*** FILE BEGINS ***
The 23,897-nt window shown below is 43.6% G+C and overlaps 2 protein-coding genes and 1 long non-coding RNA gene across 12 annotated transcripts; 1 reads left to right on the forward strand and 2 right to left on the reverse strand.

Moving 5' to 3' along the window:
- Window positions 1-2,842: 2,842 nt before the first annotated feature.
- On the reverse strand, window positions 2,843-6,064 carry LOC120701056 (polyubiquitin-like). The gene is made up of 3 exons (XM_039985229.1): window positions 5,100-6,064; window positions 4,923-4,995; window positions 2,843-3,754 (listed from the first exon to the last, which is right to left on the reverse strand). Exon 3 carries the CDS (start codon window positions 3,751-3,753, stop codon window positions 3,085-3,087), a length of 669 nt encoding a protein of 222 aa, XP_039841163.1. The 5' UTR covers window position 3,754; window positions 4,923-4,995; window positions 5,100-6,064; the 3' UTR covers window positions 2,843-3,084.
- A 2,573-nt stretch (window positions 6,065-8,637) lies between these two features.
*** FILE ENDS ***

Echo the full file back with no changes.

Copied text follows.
The 23,897-nt window shown below is 43.6% G+C and overlaps 2 protein-coding genes and 1 long non-coding RNA gene across 12 annotated transcripts; 1 reads left to right on the forward strand and 2 right to left on the reverse strand.

Moving 5' to 3' along the window:
- Window positions 1-2,842: 2,842 nt before the first annotated feature.
- On the reverse strand, window positions 2,843-6,064 carry LOC120701056 (polyubiquitin-like). The gene is made up of 3 exons (XM_039985229.1): window positions 5,100-6,064; window positions 4,923-4,995; window positions 2,843-3,754 (listed from the first exon to the last, which is right to left on the reverse strand). Exon 3 carries the CDS (start codon window positions 3,751-3,753, stop codon window positions 3,085-3,087), a length of 669 nt encoding a protein of 222 aa, XP_039841163.1. The 5' UTR covers window position 3,754; window positions 4,923-4,995; window positions 5,100-6,064; the 3' UTR covers window positions 2,843-3,084.
- A 2,573-nt stretch (window positions 6,065-8,637) lies between these two features.